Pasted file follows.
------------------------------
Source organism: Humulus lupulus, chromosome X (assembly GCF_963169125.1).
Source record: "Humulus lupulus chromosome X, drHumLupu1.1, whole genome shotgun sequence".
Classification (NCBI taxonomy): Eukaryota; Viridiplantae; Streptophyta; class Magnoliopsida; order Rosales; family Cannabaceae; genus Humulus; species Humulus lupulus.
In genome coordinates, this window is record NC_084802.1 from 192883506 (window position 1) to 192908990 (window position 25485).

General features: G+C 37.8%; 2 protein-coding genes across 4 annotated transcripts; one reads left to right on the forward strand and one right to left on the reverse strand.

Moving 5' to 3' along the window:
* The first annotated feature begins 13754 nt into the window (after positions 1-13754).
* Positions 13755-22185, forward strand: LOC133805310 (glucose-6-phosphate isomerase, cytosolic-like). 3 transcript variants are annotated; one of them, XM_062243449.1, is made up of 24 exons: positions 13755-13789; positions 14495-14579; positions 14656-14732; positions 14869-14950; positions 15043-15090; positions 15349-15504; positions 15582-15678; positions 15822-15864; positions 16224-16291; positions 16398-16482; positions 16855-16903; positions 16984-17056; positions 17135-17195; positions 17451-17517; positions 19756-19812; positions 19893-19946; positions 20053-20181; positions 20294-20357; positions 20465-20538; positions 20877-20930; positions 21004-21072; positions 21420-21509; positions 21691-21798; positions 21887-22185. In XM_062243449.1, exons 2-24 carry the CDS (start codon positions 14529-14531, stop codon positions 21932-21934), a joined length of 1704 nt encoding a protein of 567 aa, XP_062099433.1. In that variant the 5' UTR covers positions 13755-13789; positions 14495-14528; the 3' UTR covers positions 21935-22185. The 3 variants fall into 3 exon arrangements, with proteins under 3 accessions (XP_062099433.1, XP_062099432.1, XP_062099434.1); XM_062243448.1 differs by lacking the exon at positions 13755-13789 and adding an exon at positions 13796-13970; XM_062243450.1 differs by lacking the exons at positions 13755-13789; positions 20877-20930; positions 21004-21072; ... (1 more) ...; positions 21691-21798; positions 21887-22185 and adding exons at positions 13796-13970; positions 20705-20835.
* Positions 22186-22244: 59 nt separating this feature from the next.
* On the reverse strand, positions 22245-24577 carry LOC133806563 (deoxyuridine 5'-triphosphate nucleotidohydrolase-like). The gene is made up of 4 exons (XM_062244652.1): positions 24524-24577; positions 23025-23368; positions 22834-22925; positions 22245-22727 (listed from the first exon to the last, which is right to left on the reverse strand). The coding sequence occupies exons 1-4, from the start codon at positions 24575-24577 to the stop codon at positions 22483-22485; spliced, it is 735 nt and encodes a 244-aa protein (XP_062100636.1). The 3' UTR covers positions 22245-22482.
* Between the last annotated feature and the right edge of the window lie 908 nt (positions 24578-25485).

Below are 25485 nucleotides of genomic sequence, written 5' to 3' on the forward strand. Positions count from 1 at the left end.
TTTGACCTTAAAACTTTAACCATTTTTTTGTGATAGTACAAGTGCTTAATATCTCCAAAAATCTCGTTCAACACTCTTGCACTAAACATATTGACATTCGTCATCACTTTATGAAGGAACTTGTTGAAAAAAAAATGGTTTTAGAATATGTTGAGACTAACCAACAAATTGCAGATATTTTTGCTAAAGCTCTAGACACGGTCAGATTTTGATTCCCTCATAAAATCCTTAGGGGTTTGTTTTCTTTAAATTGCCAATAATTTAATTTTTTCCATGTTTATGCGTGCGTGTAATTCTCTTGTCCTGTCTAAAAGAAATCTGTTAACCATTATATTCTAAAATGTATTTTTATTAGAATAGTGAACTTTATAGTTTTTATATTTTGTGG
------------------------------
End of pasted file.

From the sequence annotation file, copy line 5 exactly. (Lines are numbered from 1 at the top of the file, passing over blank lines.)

General features: G+C 37.8%; 2 protein-coding genes across 4 annotated transcripts; one reads left to right on the forward strand and one right to left on the reverse strand.